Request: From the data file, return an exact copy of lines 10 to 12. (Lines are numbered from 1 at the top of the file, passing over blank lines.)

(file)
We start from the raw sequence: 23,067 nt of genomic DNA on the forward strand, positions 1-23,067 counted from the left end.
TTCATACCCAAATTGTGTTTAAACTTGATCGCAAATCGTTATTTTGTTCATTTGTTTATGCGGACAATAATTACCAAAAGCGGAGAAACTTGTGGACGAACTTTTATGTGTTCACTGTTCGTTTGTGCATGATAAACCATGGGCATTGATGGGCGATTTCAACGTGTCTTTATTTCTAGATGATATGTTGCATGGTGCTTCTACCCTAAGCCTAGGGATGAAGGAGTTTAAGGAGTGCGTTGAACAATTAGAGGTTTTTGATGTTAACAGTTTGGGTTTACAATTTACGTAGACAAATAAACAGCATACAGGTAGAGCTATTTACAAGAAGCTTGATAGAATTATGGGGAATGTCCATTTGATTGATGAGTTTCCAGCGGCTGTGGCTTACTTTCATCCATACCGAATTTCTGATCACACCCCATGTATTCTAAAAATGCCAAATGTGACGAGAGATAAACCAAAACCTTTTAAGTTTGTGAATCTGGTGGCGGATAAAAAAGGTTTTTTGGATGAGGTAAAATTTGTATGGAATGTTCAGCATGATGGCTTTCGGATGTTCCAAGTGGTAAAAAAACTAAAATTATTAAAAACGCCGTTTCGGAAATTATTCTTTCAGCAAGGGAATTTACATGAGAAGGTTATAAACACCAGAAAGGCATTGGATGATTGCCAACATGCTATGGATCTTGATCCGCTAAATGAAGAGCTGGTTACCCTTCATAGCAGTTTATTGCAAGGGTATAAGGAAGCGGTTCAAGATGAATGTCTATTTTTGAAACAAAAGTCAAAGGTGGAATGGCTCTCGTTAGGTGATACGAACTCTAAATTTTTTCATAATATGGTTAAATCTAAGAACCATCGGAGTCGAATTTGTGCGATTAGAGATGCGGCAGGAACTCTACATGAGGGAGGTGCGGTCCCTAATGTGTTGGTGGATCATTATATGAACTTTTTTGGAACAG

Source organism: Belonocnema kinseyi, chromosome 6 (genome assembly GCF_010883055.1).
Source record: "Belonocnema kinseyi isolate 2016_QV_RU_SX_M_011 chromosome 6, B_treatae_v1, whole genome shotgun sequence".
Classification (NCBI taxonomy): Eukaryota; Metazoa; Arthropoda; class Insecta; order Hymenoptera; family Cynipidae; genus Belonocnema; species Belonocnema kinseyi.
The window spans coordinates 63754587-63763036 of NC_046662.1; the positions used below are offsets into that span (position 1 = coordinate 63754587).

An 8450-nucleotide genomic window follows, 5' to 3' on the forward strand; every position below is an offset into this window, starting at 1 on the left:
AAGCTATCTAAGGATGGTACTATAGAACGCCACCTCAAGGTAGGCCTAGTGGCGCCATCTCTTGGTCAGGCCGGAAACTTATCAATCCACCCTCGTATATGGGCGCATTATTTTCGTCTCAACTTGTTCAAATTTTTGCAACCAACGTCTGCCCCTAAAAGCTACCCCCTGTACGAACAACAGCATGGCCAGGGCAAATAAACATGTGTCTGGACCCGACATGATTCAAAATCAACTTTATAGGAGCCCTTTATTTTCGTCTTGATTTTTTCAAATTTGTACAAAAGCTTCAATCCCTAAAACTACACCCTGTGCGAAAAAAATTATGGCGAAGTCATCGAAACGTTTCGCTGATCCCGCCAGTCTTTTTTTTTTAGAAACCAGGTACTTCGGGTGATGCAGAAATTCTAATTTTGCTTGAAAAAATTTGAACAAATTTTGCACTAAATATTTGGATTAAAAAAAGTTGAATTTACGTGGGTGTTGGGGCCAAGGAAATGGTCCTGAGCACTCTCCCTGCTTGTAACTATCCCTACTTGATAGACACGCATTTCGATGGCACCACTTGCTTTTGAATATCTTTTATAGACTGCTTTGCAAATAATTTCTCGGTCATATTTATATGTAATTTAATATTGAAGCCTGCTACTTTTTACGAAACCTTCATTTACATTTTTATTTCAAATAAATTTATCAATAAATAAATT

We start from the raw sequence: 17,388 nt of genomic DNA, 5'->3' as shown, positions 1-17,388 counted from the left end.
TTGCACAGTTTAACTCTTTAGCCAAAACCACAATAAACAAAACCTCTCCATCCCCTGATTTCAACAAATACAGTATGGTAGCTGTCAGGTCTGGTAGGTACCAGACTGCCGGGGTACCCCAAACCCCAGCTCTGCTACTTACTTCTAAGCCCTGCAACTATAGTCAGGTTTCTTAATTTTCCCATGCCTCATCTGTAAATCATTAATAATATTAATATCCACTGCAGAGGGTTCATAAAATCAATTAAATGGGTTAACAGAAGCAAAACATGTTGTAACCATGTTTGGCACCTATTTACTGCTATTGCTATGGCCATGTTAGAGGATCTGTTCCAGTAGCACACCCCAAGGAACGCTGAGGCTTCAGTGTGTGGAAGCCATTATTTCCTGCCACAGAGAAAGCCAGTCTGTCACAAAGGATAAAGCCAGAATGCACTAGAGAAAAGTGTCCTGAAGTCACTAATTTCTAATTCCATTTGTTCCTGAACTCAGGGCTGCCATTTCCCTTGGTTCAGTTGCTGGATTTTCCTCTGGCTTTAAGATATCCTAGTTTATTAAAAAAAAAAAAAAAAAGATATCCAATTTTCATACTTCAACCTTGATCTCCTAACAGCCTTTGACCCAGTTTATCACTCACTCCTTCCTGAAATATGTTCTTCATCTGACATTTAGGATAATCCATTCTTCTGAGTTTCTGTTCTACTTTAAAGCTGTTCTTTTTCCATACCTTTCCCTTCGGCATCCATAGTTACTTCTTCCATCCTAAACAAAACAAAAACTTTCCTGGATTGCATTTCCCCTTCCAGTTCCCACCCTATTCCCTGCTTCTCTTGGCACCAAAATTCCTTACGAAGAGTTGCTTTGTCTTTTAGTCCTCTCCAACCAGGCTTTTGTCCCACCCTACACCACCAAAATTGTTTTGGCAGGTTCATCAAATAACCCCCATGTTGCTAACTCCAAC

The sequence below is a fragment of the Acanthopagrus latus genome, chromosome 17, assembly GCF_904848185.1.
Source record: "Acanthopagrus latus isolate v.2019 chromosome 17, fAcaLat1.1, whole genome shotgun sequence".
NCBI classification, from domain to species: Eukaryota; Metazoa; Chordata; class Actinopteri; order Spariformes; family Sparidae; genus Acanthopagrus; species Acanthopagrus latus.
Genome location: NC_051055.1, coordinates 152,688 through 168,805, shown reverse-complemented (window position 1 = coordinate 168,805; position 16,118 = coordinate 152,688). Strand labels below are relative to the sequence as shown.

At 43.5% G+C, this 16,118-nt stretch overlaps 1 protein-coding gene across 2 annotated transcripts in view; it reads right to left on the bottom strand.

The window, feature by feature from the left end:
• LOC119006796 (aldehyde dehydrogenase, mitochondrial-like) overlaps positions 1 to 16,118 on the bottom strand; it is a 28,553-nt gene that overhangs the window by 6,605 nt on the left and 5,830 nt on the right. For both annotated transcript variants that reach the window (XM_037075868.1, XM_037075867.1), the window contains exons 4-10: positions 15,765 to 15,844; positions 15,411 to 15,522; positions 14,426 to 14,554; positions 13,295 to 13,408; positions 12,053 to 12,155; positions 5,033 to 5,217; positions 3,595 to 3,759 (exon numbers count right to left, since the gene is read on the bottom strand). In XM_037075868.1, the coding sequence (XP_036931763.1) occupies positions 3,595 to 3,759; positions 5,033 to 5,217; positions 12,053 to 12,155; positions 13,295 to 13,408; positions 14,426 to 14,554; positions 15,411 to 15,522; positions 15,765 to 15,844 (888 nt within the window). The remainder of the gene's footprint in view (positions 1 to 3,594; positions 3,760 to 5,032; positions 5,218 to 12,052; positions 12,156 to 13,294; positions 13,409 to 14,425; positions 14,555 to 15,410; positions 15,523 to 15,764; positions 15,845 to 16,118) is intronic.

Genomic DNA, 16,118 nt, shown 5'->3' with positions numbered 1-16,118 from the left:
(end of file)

TTGCACAGTTTAACTCTTTAGCCAAAACCACAATAAACAAAACCTCTCCATCCCCTGATTTCAACAAATACAGTATGGTAGCTGTCAGGTCTGGTAGGTACCAGACTGCCGGGGTACCCCAAACCCCAGCTCTGCTACTTACTTCTAAGCCCTGCAACTATAGTCAGGTTTCTTAATTTTCCCATGCCTCATCTGTAAATCATTAATAATATTAATATCCACTGCAGAGGGTTCATAAAATCAATTAAATGGGTTAACAGAAGCAAAACATGTTGTAACCATGTTTGGCACCTATTTACTGCTATTGCTATGGCCATGTTAGAGGATCTGTTCCAGTAGCACACCCCAAGGAACGCTGAGGCTTCAGTGTGTGGAAGCCATTATTTCCTGCCACAGAGAAAGCCAGTCTGTCACAAAGGATAAAGCCAGAATGCACTAGAGAAAAGTGTCCTGAAGTCACTAATTTCTAATTCCATTTGTTCCTGAACTCAGGGCTGCCATTTCCCTTGGTTCAGTTGCTGGATTTTCCTCTGGCTTTAAGATATCCTAGTTTATTAAAAAAAAAAAAAAAAAGATATCCAATTTTCATACTTCAACCTTGATCTCCTAACAGCCTTTGACCCAGTTTATCACTCACTCCTTCCTGAAATATGTTCTTCATCTGACATTTAGGATAATCCATTCTTCTGAGTTTCTGTTCTACTTTAAAGCTGTTCTTTTTCCATACCTTTCCCTTCGGCATCCATAGTTACTTCTTCCATCCTAAACAAAACAAAAACTTTCCTGGATTGCATTTCCCCTTCCAGTTCCCACCCTATTCCCTGCTTCTCTTGGCACCAAAATTCCTTACGAAGAGTTGCTTTGTCTTTTAGTCCTCTCCAACCAGGCTTTTGTCCCACCCTACACCACCAAAATTGTTTTGGCAGGTTCATCAAATAACCCCCATGTTGCTAACTCCAAC

The sequence below is a fragment of the Acanthopagrus latus genome, chromosome 17, assembly GCF_904848185.1.
Source record: "Acanthopagrus latus isolate v.2019 chromosome 17, fAcaLat1.1, whole genome shotgun sequence".